The Commissioner of the Liberia Maritime Authority (LMA), Mr. Binyan C. Kesseley, has said the maritime sector plays a pivotal role in the rebuilding of the Liberia's economy. According to him, the LMA remains one of the largest contributors to the national budget of the country.
He stated that "clear goals and objectives have been setup" by authorities of the LMA in order to transform Liberia's maritime programs. He made these comments on Thursday, September 20, 2012 at the Ministry of Information, Cultural Affairs and Tourism (MICAT) regular press briefing held at the Charles Gbenyon Press Hall in Monrovia.
The LMA boss named the coordinating Search and Rescue Committee for five (5) West African countries including Liberia, the launch of the Beaches and Waterways Project, and the revamping of the Liberia Maritime Training Institute (LMTI) as some of the major accomplishments of the LMA.
The LMA boss disclosed that a marine environment has been established to help enhance the protection of a maritime sector. He pointed out that the Beaches and Waterways Project of the LMA provides employment opportunity for about 2,000 Liberians from several communities in Monrovia and its environs. He said about 10% of the LMA budgetary allocation goes towards the project.
Commissioner Kesseley stated that safety regulations and policies for artisanal transport vessels have been developed.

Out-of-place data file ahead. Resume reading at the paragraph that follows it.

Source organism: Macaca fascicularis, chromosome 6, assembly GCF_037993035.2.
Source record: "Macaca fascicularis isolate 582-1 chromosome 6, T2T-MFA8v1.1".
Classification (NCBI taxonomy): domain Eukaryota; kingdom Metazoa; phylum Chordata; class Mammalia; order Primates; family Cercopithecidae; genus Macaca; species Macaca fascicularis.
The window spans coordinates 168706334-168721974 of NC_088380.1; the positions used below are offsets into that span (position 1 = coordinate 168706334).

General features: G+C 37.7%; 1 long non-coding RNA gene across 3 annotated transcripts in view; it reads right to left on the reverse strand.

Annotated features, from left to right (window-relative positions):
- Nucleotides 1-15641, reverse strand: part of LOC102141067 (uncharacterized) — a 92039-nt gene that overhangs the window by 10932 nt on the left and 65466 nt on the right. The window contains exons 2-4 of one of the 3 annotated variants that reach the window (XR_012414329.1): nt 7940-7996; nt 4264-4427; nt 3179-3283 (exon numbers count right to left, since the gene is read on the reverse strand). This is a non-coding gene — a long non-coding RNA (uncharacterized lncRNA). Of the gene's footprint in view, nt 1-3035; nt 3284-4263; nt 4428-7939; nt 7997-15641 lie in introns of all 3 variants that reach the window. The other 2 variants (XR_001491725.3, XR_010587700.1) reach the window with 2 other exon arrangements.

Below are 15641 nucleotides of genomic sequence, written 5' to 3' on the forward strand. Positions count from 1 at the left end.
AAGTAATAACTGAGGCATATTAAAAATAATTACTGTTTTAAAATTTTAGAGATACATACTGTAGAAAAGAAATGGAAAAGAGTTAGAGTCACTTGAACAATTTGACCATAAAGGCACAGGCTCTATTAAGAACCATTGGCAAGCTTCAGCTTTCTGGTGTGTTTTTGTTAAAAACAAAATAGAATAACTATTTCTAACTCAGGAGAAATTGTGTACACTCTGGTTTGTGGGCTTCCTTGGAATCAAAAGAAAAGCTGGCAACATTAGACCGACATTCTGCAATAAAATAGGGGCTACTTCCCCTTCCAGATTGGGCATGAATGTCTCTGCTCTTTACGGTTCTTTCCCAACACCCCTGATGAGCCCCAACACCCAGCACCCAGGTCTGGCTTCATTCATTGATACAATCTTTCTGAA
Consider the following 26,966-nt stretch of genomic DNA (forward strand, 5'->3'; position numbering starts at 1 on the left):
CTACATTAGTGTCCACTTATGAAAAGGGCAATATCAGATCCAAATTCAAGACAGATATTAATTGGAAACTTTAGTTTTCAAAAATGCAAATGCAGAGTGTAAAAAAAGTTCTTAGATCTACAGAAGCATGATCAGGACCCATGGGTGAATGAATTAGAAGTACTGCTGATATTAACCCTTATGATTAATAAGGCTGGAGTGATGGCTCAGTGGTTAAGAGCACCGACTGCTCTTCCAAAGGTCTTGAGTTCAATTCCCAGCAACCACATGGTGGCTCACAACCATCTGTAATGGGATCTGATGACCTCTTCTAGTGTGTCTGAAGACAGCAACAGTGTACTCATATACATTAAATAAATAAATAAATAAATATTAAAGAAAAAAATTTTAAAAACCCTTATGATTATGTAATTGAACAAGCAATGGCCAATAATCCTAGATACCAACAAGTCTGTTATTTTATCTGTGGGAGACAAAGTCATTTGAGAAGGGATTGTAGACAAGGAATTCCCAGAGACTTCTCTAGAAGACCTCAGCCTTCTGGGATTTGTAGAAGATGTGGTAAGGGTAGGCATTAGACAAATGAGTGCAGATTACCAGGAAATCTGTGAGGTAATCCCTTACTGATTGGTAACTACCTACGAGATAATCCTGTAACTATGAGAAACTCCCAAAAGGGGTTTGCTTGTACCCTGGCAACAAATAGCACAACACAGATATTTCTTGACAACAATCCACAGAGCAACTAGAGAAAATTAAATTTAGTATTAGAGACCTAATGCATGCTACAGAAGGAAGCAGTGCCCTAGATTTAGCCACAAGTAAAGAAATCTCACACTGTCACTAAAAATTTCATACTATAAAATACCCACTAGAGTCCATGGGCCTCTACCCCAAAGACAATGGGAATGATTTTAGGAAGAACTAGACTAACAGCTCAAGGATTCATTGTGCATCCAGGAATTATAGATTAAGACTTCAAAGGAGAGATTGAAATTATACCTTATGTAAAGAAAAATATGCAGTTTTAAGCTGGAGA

Commissioner Kesseley added that Mari culture and Seawater Desalination has been identified to ensure industrial growth opportunity.
He disclosed that the LMA is currently developing "stronger regulations to protect the maritime sector in the wake of oil exploration in the country." "It is critically important that maritime plays a significant role in the rebuilding of our country's economy. This sector remains committed in major components of job creation. Liberia is making significant gains from revenue generated from the maritime sector," he stated.
Commisioner Kesseley stressed the need for the transitioning of Liberia from a leading maritime program to what he calls a "leading maritime nation." He said new strategies and directions have been designed to address this change. He revealed the construction of the LMA's corporate headquarters, and the provision of job opportunities to over 10,000 Liberians as some of the prospects of the LMA over the next five years.
On the other hand, Commissioner Kesseley identified limited human resource capacity as the major challenge in the maritime sector. He admitted that the sector currently needs trained and professional marine investigators, biologists, engineers and hydrologists, amongst others.
He said much attention needs to be given to the development of human resource in the sector. According to him, foreigners will be given the opportunity if efforts and strategies are not put in place to address the capacity gap in the sector.
"Human resource development remains one of the critical challenges of the LMA. Liberians should be properly trained to manage this sector. We need to give attention to human development in the maritime sector so that professional and trained people can be hired to work for us," he noted.
The head of the LMA also noted that the lack of appropriate funding for technology, infrastructure and logistics remains a challenge to the entity. He named misconception based on perceptions of the past activities of maritime, interruption of funding, coastal surveillance and monitoring, amongst others as confrontations that need to be addressed.